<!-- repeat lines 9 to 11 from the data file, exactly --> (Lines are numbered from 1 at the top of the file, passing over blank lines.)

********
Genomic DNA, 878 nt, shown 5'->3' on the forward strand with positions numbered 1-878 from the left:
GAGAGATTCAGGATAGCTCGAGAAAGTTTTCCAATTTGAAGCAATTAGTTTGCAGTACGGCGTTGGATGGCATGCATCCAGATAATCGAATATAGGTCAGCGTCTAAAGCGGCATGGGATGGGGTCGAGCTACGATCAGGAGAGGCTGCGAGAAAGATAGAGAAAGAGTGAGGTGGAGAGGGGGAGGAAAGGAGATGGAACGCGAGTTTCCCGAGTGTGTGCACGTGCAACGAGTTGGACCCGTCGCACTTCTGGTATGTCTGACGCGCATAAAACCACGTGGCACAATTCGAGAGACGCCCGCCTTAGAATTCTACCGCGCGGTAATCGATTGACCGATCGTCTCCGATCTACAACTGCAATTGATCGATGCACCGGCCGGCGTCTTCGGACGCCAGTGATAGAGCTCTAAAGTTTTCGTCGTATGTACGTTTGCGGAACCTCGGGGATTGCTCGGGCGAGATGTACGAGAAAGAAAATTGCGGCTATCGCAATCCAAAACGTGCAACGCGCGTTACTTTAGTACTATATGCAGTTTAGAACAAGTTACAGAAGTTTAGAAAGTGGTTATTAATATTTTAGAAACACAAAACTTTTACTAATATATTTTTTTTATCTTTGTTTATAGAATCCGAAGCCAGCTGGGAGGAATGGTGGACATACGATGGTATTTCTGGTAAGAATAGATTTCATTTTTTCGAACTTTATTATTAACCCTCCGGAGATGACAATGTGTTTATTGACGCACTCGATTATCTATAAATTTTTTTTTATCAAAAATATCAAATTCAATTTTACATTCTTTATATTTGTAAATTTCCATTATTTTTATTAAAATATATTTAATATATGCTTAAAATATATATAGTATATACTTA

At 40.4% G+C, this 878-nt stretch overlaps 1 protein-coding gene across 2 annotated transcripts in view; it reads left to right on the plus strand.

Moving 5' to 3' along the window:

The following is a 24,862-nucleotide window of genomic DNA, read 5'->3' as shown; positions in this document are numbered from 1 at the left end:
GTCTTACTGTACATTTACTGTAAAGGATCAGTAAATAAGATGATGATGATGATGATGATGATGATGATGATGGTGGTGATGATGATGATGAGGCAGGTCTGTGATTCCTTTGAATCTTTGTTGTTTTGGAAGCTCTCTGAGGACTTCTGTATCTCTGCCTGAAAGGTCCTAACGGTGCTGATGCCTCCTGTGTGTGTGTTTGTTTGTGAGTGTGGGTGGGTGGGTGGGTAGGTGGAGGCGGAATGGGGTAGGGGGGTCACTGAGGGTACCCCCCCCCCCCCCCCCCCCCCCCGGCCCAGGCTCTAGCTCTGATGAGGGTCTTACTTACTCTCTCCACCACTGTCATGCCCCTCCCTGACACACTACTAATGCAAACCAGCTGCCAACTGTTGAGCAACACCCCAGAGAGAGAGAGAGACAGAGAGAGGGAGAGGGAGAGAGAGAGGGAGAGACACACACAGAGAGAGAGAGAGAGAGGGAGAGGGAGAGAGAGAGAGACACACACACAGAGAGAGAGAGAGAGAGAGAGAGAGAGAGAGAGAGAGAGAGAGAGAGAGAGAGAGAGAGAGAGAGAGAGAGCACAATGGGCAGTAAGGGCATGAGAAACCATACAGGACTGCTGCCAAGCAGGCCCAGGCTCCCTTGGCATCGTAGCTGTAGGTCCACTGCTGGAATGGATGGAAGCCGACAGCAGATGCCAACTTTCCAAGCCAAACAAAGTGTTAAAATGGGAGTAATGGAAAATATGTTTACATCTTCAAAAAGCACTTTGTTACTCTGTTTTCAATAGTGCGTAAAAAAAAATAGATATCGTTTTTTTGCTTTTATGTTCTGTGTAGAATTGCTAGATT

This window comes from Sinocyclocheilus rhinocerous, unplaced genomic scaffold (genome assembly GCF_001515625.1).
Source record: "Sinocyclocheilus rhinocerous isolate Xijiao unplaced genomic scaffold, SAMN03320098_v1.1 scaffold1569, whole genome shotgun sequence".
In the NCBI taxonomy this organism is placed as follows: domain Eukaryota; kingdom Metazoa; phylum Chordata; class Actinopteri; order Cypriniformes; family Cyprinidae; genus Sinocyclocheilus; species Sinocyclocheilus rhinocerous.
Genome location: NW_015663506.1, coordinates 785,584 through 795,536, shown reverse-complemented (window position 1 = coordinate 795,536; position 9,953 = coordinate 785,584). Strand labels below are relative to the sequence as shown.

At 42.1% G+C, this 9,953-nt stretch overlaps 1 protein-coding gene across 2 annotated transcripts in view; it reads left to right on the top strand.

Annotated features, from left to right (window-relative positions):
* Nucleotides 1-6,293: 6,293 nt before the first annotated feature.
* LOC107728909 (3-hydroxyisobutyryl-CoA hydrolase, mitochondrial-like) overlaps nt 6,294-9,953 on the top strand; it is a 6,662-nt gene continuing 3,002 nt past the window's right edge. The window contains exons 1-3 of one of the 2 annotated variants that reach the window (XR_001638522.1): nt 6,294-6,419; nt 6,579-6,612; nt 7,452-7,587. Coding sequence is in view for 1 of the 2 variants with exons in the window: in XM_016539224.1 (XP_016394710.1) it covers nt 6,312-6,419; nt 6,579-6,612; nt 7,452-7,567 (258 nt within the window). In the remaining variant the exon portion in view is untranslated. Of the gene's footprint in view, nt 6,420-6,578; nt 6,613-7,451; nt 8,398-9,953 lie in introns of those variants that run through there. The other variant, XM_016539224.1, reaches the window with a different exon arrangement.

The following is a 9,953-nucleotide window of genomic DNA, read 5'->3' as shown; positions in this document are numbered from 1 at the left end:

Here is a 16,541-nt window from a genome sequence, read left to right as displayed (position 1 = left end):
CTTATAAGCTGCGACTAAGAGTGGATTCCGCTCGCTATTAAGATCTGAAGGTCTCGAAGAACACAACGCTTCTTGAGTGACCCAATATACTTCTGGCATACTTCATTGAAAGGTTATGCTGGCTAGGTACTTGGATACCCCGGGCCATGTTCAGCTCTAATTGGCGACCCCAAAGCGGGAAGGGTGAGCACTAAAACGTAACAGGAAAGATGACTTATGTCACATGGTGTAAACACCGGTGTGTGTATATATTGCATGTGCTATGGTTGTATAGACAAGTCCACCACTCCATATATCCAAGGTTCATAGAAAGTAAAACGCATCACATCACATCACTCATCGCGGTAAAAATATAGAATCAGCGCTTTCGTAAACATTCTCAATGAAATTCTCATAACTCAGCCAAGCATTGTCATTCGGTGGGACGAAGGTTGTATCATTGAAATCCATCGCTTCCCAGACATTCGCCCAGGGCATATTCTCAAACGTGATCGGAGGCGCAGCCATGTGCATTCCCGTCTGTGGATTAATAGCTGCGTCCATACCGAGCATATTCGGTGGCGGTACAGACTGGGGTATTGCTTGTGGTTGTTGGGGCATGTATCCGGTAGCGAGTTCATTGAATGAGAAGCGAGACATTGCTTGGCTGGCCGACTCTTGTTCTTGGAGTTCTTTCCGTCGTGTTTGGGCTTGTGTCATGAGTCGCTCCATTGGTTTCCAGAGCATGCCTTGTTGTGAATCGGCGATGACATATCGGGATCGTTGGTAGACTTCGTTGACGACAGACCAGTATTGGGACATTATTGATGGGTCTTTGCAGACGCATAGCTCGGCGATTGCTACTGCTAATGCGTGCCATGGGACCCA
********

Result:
In the NCBI taxonomy this organism is placed as follows: domain Eukaryota; kingdom Metazoa; phylum Chordata; class Actinopteri; order Cypriniformes; family Cyprinidae; genus Sinocyclocheilus; species Sinocyclocheilus rhinocerous.
Genome location: NW_015663506.1, coordinates 785,584 through 795,536, shown reverse-complemented (window position 1 = coordinate 795,536; position 9,953 = coordinate 785,584). Strand labels below are relative to the sequence as shown.

At 42.1% G+C, this 9,953-nt stretch overlaps 1 protein-coding gene across 2 annotated transcripts in view; it reads left to right on the top strand.